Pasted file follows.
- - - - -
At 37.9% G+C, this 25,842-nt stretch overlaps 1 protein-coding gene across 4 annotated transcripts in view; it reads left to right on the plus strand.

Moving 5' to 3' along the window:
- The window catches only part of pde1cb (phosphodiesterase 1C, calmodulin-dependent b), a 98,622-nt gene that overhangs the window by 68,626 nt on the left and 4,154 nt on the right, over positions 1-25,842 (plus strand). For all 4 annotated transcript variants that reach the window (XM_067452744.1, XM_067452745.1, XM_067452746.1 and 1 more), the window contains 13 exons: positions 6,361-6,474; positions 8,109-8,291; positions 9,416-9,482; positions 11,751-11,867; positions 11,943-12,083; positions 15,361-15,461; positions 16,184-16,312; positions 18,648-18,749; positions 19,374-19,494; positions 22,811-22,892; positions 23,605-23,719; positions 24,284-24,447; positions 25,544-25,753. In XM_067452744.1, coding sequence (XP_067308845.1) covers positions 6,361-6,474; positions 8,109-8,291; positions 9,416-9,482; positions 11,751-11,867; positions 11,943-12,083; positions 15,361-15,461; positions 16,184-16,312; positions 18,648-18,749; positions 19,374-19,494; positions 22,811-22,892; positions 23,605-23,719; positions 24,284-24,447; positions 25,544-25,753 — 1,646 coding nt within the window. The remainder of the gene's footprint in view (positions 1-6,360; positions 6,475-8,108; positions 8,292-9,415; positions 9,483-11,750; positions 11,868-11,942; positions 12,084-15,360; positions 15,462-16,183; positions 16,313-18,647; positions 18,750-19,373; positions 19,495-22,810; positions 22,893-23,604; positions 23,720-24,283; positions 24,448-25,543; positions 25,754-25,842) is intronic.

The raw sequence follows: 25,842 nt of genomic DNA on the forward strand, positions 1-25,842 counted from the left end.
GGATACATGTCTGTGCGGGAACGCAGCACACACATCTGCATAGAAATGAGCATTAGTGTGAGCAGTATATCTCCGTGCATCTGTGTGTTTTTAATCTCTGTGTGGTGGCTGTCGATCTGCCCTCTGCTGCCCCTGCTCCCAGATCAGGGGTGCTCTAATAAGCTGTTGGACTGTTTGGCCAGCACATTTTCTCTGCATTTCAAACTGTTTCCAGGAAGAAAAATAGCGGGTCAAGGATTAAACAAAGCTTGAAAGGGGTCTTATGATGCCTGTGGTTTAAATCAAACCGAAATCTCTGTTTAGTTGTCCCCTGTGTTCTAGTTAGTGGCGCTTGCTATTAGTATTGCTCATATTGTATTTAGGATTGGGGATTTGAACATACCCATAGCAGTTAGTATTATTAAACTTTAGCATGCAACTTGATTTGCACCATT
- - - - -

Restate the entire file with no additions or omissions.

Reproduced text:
At 37.9% G+C, this 25,842-nt stretch overlaps 1 protein-coding gene across 4 annotated transcripts in view; it reads left to right on the plus strand.

Moving 5' to 3' along the window:
- The window catches only part of pde1cb (phosphodiesterase 1C, calmodulin-dependent b), a 98,622-nt gene that overhangs the window by 68,626 nt on the left and 4,154 nt on the right, over positions 1-25,842 (plus strand). For all 4 annotated transcript variants that reach the window (XM_067452744.1, XM_067452745.1, XM_067452746.1 and 1 more), the window contains 13 exons: positions 6,361-6,474; positions 8,109-8,291; positions 9,416-9,482; positions 11,751-11,867; positions 11,943-12,083; positions 15,361-15,461; positions 16,184-16,312; positions 18,648-18,749; positions 19,374-19,494; positions 22,811-22,892; positions 23,605-23,719; positions 24,284-24,447; positions 25,544-25,753. In XM_067452744.1, coding sequence (XP_067308845.1) covers positions 6,361-6,474; positions 8,109-8,291; positions 9,416-9,482; positions 11,751-11,867; positions 11,943-12,083; positions 15,361-15,461; positions 16,184-16,312; positions 18,648-18,749; positions 19,374-19,494; positions 22,811-22,892; positions 23,605-23,719; positions 24,284-24,447; positions 25,544-25,753 — 1,646 coding nt within the window. The remainder of the gene's footprint in view (positions 1-6,360; positions 6,475-8,108; positions 8,292-9,415; positions 9,483-11,750; positions 11,868-11,942; positions 12,084-15,360; positions 15,462-16,183; positions 16,313-18,647; positions 18,750-19,373; positions 19,495-22,810; positions 22,893-23,604; positions 23,720-24,283; positions 24,448-25,543; positions 25,754-25,842) is intronic.

The raw sequence follows: 25,842 nt of genomic DNA on the forward strand, positions 1-25,842 counted from the left end.
GGATACATGTCTGTGCGGGAACGCAGCACACACATCTGCATAGAAATGAGCATTAGTGTGAGCAGTATATCTCCGTGCATCTGTGTGTTTTTAATCTCTGTGTGGTGGCTGTCGATCTGCCCTCTGCTGCCCCTGCTCCCAGATCAGGGGTGCTCTAATAAGCTGTTGGACTGTTTGGCCAGCACATTTTCTCTGCATTTCAAACTGTTTCCAGGAAGAAAAATAGCGGGTCAAGGATTAAACAAAGCTTGAAAGGGGTCTTATGATGCCTGTGGTTTAAATCAAACCGAAATCTCTGTTTAGTTGTCCCCTGTGTTCTAGTTAGTGGCGCTTGCTATTAGTATTGCTCATATTGTATTTAGGATTGGGGATTTGAACATACCCATAGCAGTTAGTATTATTAAACTTTAGCATGCAACTTGATTTGCACCATT